Published November 20, 2023 | Version v1
Dataset Open

Western burrowing owl genomics

  • 1. University of California Los Angeles


Migration is driven by a combination of environmental and genetic factors, but many questions remain about those drivers. Potential interactions between genetic and environmental variants associated with different migratory phenotypes are rarely the focus of study. We pair low coverage whole genome resequencing with a de novo genome assembly to examine population structure, inbreeding, and the environmental factors associated with genetic differentiation between migratory and resident breeding phenotypes in a species of conservation concern, the western burrowing owl (Athene cunicularia hypugaea). Our analyses reveal a dichotomy in gene flow depending on whether the population is resident or migratory, with the former being genetically structured and the latter exhibiting no signs of structure. Among resident populations, we observed significantly higher genetic differentiation, significant isolation‐by‐distance, and significantly elevated inbreeding. Among migratory breeding groups, on the other hand, we observed lower genetic differentiation, no isolation‐by‐distance, and substantially lower inbreeding. Using genotype–environment association analysis, we find significant evidence for relationships between migratory phenotypes (i.e., migrant versus resident) and environmental variation associated with cold temperatures during the winter and barren, open habitats. In the regions of the genome most differentiated between migrants and residents, we find significant enrichment for genes associated with the metabolism of fats. This may be linked to the increased pressure on migrants to process and store fats more efficiently in preparation for and during migration. Our results provide a significant contribution toward understanding the evolution of migratory behavior and vital insight into ongoing conservation and management efforts for the western burrowing owl.



Funding provided by: California Energy Commission
Crossref Funder Registry ID:
Award Number: EVA-2023-004-OA.R2

Funding provided by: National Geographic Society
Crossref Funder Registry ID:
Award Number: WW-202R-17

Funding provided by: National Science Foundation
Crossref Funder Registry ID:
Award Number: NSF-1942313

Funding provided by: Santa Clara Valley Habitat Agency*
Crossref Funder Registry ID:
Award Number:


Details regarding sample collection, genome sequencing, and sequence processing may be found in Methods S1; but notably, we sequenced a reference genome to high coverage and 202 burrowing owl samples collected across their migratory and resident breeding range to low coverage. Because our resequencing dataset was low coverage, we used variant detection and analytical methods that largely did not require called genotypes. This included both genotype likelihoods as estimated in the program ANGSD (Korneliussen et al., 2014) and a single‐read‐sampling (SRS) method that randomly selects one read per variant to temper the bias of high variation in locus‐to‐locus depths. Using these methods, files were prepared for analyses as described below using the following four filtering and genotyping frameworks and conditions: (1) Using ANGSD to produce genotype likelihood files for all individuals in the BEAGLE format (‐doGlf 3) and a minor allele frequency file (‐domaf 1) with restrictive filtering that uses a conservative minimum minor allele frequency (‐minmaf 0.05), a low maximum likelihood of being polymorphic (‐SNP_pval 1e‐6), adjusting mapQ scores for excessive mismatches from the reference genome (‐C 50), and confirming variants using a base alignment quality estimation (‐baq 1). (2) For SRS analyses, we used the 'HaplotypeCaller' module in GATK (McKenna et al., 2010) to call genotypes for all individuals sequenced, filtered by removing insert/deletion variants, and kept only biallelic variants found in 50% of the individuals. (3) We used ANGSD to create population‐specific site frequency spectra (SFSs) from site allele frequency files using the reference genome to polarize allele calls (‐anc), adjusting frequencies using individual FIS (‐indF), and with strict filtering conditions including discarding reads without unique mapping (‐uniqueOnly 1), removing bad reads (‐remove_bads 1), using only reads for which mates are mapped (‐only_proper_pairs 1), discarding reads with low mapping quality (‐minMapQ 1), keeping reads with high base quality (‐minQ 20), dropping reads with low or high depth across samples (‐setMinDepth 10 ‐setMaxDepth 500), keeping only biallelic sites (‐skipTriallelic 1), and also previously described conditions (‐minMaf 0.05 ‐C 50 ‐baq 1). (4) Minor allele frequency files (MAFs) were also generated for each sample site (‐doMaf 1), sampling all the sites identified in the overall MAF file, and only generating minor allele frequencies for variants found in a minimum of four individuals in each population.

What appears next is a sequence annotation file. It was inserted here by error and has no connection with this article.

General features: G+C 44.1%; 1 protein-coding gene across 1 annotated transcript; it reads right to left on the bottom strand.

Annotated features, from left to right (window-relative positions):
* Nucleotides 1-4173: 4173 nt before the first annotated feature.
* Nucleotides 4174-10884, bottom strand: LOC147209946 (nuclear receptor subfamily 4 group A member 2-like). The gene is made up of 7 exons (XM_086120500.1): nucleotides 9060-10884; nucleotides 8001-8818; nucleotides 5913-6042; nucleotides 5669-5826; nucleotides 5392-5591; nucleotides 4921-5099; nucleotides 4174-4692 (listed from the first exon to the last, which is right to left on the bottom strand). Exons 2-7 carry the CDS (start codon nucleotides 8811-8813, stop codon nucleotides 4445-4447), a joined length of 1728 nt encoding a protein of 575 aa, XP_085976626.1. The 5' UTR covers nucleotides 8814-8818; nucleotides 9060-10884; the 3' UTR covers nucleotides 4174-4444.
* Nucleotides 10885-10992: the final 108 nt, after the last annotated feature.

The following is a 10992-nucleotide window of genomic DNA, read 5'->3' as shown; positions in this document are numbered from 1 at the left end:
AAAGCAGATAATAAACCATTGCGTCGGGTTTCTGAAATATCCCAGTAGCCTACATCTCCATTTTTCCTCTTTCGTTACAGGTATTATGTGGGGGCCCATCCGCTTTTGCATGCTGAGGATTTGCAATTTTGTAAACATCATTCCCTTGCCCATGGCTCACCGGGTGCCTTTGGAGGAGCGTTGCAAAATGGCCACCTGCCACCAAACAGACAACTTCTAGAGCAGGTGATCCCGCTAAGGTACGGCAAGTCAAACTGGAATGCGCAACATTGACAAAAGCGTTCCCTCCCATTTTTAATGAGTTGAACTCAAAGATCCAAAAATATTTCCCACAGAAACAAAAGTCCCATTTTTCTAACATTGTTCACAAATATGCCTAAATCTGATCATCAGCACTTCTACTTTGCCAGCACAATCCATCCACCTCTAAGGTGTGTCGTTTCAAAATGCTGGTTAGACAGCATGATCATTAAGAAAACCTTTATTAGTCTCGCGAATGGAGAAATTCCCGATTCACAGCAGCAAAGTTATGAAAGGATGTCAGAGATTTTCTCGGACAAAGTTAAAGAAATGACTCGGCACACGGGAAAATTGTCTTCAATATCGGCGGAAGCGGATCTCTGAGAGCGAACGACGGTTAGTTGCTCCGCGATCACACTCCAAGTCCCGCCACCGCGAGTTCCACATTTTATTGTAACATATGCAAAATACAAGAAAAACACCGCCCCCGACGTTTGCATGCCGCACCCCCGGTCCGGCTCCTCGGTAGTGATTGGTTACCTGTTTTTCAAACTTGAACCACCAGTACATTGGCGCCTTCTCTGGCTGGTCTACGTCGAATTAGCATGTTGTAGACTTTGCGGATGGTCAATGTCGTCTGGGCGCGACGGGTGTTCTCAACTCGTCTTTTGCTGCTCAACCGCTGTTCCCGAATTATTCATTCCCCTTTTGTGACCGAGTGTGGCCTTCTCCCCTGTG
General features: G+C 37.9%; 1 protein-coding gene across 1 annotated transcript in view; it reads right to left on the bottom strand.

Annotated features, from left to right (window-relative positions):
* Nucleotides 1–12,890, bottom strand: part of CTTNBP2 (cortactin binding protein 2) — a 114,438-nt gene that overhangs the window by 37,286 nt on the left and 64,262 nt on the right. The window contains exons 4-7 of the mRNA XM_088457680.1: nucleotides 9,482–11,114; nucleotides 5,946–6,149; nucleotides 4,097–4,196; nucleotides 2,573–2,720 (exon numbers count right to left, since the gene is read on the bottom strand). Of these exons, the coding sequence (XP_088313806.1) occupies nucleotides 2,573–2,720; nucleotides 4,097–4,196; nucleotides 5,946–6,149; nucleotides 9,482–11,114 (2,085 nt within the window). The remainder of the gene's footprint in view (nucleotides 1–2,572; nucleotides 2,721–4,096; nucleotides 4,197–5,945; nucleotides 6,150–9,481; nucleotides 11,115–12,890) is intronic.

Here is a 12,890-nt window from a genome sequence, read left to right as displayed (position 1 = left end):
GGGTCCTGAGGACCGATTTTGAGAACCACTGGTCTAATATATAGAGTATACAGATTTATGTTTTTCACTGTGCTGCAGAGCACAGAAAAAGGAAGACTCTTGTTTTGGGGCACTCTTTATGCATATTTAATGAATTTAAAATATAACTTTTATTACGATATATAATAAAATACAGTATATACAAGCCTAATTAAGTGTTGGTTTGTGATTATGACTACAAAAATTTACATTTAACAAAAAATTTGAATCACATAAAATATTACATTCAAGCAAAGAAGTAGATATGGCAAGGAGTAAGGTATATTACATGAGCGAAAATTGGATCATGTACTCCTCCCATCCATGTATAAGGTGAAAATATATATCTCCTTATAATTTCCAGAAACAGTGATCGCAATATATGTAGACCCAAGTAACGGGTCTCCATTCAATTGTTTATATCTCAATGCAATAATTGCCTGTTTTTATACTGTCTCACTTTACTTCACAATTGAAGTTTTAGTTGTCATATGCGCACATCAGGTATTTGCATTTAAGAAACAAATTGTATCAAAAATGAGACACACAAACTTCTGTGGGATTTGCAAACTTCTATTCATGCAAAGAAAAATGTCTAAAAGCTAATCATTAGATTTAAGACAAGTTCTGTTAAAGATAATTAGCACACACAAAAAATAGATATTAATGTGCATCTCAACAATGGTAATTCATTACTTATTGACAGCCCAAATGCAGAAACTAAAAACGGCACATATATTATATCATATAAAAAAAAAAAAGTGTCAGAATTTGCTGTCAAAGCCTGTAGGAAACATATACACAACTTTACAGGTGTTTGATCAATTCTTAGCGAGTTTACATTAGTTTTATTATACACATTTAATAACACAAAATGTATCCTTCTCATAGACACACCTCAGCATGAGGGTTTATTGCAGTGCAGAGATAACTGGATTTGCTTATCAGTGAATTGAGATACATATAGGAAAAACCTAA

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Is cited by
10.1111/eva.13600 (DOI)